Would you consider buying a 1 carat diamond without a certificate? Most folks wouldn’t. Consumers rely on the objectivity of a third-party gem lab to tell them the properties of the diamond they’re considering.
So it is especially damaging to know that some diamond grading labs don’t do an ethical job when grading the diamonds. These “easy certs” have gained popularity within the trade, allowing the profitable sale of a diamond that isn’t as good as the cert claims. Recently this disturbing trend has been getting attention from the jewelry press:
Hedda Schupak, editor of the Centurion Newsletter, wrote about this in her article, “Are Diamond Grading Reports Art, Science, or Tool for Deception?” Rob Bates, of JCK magazine, posted this article, “The Problem With Diamond Certs“.
I admire both of these writers for shining a light on this uncomfortable subject. But before I delve deeper, I want to back up a step and discuss the value of grading reports.
The Gemological Institute of America (GIA) changed the world of diamonds in the 1950s by introducing their formal grading criteria for diamonds. Before the GIA existed, the diamond trade used exotic names like “River” for colorless, “Wesselton” for mid-range colors, and “Cape” for deeply yellow tinted diamonds. GIA standardized the way the world looked at diamonds by offering grading methodologies for both color and clarity.
GIA was also the first entity to begin issuing Diamond Grading Reports, which are referred to as “certificates” or “certs” within the trade. But they were not alone for long, and now many different firms issue various types of grading reports.
Consumers like grading reports. The information helps them evaluate their expensive purchase of a commodity that they may not fully understand. But, as the authors cited above point out, these certs are not always as accurate as they should be.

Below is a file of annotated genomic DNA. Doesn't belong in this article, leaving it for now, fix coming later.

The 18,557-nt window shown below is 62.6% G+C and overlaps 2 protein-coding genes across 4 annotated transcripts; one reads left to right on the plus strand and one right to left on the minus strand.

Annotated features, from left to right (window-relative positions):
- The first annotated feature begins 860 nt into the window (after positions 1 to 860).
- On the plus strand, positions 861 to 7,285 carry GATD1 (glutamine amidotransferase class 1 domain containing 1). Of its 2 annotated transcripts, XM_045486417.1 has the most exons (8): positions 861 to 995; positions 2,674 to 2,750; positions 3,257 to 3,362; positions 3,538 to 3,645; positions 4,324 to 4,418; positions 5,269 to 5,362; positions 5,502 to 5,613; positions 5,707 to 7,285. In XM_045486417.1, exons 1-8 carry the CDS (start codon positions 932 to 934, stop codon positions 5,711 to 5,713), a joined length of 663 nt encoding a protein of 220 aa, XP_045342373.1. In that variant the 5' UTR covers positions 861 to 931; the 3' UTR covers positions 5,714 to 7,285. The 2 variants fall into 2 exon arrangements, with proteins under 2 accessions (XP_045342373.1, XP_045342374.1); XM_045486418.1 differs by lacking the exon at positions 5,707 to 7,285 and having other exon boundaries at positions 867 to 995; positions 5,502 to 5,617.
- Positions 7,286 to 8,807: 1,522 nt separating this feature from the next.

Disagreeing with a grading report is not that uncommon. Many times I’ve looked at a diamond and thought that I would have graded it slightly differently. But most often, in the past, it has been my opinion that the grading lab was being too tough. Now I’m seeing diamonds with certs that I feel are too generous – waaay too generous. So Hedda’s question, “Are diamond grading reports, art, science or tool for deception?”, rings true to me. And quoting Mr. Bates “This is not about a one-grade difference. That’s natural. When a lab is two or three grades off, that is a little harder to justify.”
Speaking about the recent Rapaport Diamond Certification Conference, Mr. Bates also points out, “That different labs often have wildly divergent standards is not exactly a secret; at the forum’s outset, organizer Martin Rapaport put up a slide that compared how different labs were valued on his RapNet trading network, as compared to GIA. One lab traded at 46 percent of the value of GIA, meaning its reports are basically worth nothing.”
So what is an honest jeweler to do? Here at Rio Grande, we have encountered this glut of “erroneously-graded” diamonds. We’ve responded by refusing to offer any non-GIA certified diamonds on our Rio Grande Diamond Marketplace. When we are seeking diamonds to offer to our customers, we certainly encounter these poorly graded stones, but we avoid them. If they are the only option, we will bring in the diamond, and offer our own grade before making any sale.
I would love to hear from you on this issue. What is your experience with diamond-grading? Do you agree that this is a crisis for our industry?